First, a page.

BRIDGEWATER – If he runs statewide, it’s unlikely Chris Christie will resemble Andy Unanue as a candidate.
But on learning that Passaic County Republican Chairman Scott Rumana tried to recruit Christie confidante Bill Palatucci to address municipal chairmen last week, Assemblyman Richard Merkt (R-Mendham) feared the abrogation of process and quickly drew an analogy.
“It’s exactly the Unanue fiasco I want to avoid in the election,” said Merkt, himself a declared GOP candidate for governor. “I don’t want a (state Republican Party Chairman) Tom Wilson candidate to drive away other candidates.”An unknown, wealthy Latino businessman who was backed by the upper echelons of his party in a U.S. Senate bid, Unanue last year began sealing county committee support in absentia, effectively making other Republican primary candidates like state Sen. Joseph Pennacchio (R-Morris) feel helpless – at least until Unanue’s campaign imploded.
Merkt wants to make sure he’s not getting Pennacchionized in the face of an establishment coalescence around Christie.
“I am surprised — and frankly more than a little disappointed,” said Merkt, “to learn that Chairman Rumana, who sits directly behind me in the Assembly GOP Caucus, would arrange a private meeting the Passaic County’s municipal chairs to hear from a representative of someone who is not yet even a candidate for governor, while at the same time excluding three Republican candidates who have already declared their interest in running for the office.”
Merkt referred to himself, former Bogota Mayor Steve Lonegan and Franklin Township Mayor Brian Levine.
Defending his actions, Rumana said the meeting last Monday night was a regularly scheduled meeting of the county committee – not a private or hastily scheduled function. His arrangement to bring Palatucci to speak was a last minute attempt to fill an otherwise empty itinerary, he insists.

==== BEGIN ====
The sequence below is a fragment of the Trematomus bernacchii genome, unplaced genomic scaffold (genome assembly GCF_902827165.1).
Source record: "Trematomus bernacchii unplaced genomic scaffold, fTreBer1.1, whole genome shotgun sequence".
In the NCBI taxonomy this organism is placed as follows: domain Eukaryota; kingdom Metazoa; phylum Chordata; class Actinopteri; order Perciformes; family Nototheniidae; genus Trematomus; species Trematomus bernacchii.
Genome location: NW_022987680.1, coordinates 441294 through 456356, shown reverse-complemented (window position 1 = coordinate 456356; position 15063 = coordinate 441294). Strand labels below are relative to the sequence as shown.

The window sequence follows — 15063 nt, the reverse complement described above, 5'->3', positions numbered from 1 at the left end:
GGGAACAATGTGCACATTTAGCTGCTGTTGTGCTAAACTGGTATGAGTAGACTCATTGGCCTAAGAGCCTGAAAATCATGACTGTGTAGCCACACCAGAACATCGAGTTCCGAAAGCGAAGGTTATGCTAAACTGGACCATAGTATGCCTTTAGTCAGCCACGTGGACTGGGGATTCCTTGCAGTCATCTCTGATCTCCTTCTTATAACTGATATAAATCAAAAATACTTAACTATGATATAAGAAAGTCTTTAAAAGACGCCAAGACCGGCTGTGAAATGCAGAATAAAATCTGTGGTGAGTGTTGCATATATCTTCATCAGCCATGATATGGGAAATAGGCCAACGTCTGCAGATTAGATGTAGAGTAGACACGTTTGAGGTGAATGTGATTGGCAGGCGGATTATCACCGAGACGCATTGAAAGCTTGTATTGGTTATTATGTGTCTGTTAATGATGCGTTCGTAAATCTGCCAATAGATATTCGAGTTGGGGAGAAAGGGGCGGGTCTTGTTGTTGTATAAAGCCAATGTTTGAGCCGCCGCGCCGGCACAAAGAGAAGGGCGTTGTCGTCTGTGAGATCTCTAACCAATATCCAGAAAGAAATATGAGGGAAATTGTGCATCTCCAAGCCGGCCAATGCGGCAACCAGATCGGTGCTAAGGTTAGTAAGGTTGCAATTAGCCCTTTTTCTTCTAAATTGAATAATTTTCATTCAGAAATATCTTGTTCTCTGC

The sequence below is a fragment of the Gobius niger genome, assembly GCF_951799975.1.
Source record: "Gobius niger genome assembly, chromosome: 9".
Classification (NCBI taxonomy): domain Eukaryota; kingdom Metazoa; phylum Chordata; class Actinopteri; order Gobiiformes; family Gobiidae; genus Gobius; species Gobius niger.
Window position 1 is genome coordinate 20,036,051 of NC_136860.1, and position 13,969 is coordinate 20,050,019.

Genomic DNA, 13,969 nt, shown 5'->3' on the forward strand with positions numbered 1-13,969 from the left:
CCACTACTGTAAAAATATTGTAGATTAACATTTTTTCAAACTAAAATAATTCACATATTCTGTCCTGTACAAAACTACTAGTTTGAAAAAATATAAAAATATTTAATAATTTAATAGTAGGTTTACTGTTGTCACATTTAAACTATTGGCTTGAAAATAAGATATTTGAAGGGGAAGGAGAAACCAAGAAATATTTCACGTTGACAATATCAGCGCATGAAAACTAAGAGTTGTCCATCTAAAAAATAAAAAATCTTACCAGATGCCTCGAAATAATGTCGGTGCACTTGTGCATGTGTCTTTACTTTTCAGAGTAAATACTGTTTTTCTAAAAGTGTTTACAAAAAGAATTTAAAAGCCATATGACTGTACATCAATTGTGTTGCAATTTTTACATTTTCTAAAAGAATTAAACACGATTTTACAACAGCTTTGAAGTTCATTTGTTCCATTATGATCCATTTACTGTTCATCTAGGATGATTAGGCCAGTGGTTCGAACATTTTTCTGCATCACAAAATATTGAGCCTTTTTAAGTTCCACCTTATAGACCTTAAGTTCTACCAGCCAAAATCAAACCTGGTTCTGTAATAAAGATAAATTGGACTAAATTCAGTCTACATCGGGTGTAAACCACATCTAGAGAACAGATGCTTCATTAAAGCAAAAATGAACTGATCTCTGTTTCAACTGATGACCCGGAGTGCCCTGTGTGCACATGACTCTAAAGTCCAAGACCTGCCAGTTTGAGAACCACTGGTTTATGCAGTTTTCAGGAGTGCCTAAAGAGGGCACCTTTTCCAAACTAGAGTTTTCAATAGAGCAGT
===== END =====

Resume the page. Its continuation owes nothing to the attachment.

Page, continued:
“I needed something on the agenda,” said Rumana. “The meeting wasn’t a flop necessarily – as alleged – except no one showed. I am expecting Rick to issue a retraction. Look, when he started this running-for-governor campaign, I told him, ‘Anytime you want to come up to Wayne or Passaic, I’m your guy. I’d be happy to run with you.’ Unfortunately, he got sucked into this distraction.”
Merkt stood by his initial statement that Rumana’s attempt to get Palatucci to talk at the meeting last week was “improper.”
“It’s nice Scott was willing to run with me, but I’m talking about a meeting that could decide this election process,” said the Republican gubernatorial candidate. “Why would you invite one candidate’s representative and not the others unless you wanted to load the dice?”
Rumana said Palatucci canceled his appearance at the meeting, telling the chairman that he “got caught up with something.” His intention was to get Palatucci to speak not as a representative of Christie but as an important GOP fundraiser and party loyalist at a time when the party confronts real challenges, Rumana said.
“I asked him if he was going to be around in the area, he should come to the meeting,” said Rumana. “He specifically said he won’t talk about Christie because Christie is not a declared candidate for governor.”
Merkt didn’t buy the explanation, saying the only reason Rumana would have had Palatucci as a guest would be to serve as a Christie surrogate.
“If Christie’s not a candidate why was Palatucci exploding at me in Minneapolis for running?” he said. “The idea that he would have been out there to talk about how to bake cookies is ridiculous. On its face, it was designed to help a particular candidate.”